How to Stop Freaking Out Every Single Sunday
Posted on 04 Jul, 2017
Around 4 p.m. every Sunday, I used to get a familiar sinking feeling: “Am I getting sick?” I would ask myself. Every seven days, it rolled around like clockwork. When I was a kid, we called this weekly melancholy the “back-to-school blues.” As adults, we call it the Sunday scaries, or back-to work-blues. Maybe the pre-Monday jitters.
Whatever you call it, these feelings of anxiety can suck the life out of you. When you're in the thick of it, the sense of unease can feel unshakeable and can completely ruin your Sunday—which should be the most relaxing day of the week. Fortunately, it is possible to overcome your Sunday evening stress and set yourself up for a positive and productive week. Follow these five tips next time you feel yourself starting to freak out.
1. Know you are not alone.
Even people who really love their jobs don’t always look forward to Mondays. There is nothing original about feeling low on a Sunday evening. Knowing that there are plenty of other people out there feeling the same way can help foster some perspective and provide comfort.
2. Prep for the week.
While a Sunday slump makes us want to do nothing but watch Netflix and order in pad Thai, doing a few positive things for yourself will inevitably lift your mood. I like to prep my bag for the work week, stock up at the grocery store, and find a new podcast for my Monday morning commute (something upbeat!).
I also like to enjoy a glass of wine (two max!) and plan out my calendar for the week ahead. And don't make it all about work, work, work, work, work. The solution?
3. Plan a few fun things.
Punctuate your week with fun stuff to look forward to! Five days full of work and no play makes can make the most optimistic person a tad despondent. Text some friends to set up Tuesday night sushi. Plan a yoga date with your S.O. on Wednesday. Maybe hit up a comedy club or concert on Thursday.
I have a theory that “Monday is the new Thursday” and often make plans for Monday evenings—it's a lot easier to snag a reservation at a new hot spot, and restaurants often have specials on less busy days. With something fun looming within 24 hours, Sundays scaries lose their power.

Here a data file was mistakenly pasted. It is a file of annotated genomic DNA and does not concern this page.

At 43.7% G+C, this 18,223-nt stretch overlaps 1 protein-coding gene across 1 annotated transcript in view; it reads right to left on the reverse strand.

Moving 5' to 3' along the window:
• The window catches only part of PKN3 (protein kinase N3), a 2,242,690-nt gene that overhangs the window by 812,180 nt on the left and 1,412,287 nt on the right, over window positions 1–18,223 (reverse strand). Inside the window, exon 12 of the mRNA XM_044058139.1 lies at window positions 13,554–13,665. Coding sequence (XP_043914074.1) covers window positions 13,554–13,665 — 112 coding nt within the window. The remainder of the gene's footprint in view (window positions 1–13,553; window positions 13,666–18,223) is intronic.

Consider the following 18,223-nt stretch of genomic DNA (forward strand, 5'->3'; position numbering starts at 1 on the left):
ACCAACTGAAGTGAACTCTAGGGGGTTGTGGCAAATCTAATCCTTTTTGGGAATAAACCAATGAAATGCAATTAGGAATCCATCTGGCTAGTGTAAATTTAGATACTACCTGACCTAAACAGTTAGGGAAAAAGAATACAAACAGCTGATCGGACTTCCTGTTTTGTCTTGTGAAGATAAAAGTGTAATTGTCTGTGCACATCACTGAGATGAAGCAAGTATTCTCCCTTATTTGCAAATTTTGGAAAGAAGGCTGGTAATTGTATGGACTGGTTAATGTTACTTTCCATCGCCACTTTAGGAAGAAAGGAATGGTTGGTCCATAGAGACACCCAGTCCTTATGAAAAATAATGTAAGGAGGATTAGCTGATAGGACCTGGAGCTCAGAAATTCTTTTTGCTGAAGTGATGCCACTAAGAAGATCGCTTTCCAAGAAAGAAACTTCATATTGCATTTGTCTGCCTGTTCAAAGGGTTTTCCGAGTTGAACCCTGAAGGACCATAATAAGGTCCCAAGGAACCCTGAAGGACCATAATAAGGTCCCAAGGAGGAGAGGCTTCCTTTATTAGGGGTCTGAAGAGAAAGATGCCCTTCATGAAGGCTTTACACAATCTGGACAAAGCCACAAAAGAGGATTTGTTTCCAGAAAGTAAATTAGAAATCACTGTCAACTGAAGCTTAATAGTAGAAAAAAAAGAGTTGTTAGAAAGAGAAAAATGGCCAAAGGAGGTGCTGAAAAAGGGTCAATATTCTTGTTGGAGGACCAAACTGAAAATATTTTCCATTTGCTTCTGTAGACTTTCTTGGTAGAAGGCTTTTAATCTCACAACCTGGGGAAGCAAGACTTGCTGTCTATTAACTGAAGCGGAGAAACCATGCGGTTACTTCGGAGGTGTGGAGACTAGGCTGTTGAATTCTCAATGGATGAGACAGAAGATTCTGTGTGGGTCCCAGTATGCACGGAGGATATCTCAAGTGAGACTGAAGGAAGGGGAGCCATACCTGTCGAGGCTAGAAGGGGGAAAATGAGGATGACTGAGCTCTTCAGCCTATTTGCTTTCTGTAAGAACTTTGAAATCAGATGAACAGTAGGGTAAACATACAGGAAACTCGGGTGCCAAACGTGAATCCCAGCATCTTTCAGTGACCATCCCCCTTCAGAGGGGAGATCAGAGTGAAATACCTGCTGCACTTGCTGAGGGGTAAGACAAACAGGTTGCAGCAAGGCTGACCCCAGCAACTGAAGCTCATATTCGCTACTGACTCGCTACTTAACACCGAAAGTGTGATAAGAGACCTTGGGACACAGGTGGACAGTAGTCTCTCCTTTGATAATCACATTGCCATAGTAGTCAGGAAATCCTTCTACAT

[Related: A Year Without Television]
4. Connect IRL.
Spending time with friends (In Real Life) is a proven way to lower the stress hormone cortisol, and a quiet Sunday evening is a great chance to squeeze in some quality time. Plus starting the week refreshed makes a big difference when it comes to your energy on Monday and the ability to tackle whatever is thrown your way during the week.
Instead of binging on Sunday night TV solo, put on a chill playlist and cook a healthy dinner at home for you and a friend. (Bonus points if you have leftovers for the week ahead.) Finally, schedule that Skype call with a loved one who lives far away. Or watch an endorphin-boosting funny movie.
5. Ask yourself: Does something need to change?
If your bout of Sunday scaries worsens over time, the issue may be a little deeper. Do you need to look for a new job or start a side hustle that uses your talents and strengths? Your feelings are the best indicator of your needs and you should listen to them—they might be telling you something important.
My Sunday scaries were almost eradicated altogether when I started my side hustle as a life coach and writer. I was too busy helping people feel more confident in their lives and writing advice articles to experience the same heaviness that Sundays used to deliver. It was replaced with enthusiasm, a lightness, and a totally different energy. Could something better be waiting for you?
Remember: Sunday and Monday are simply days of the week just like Friday and Saturday. Be present and enjoy your life regardless of what day of the week it is. In the moment, there's nothing to fear—and Friday night is always just around the corner.
Susie Moore is a confidence coach in New York City. Sign up at her website to receive her free weekly wellness tips.
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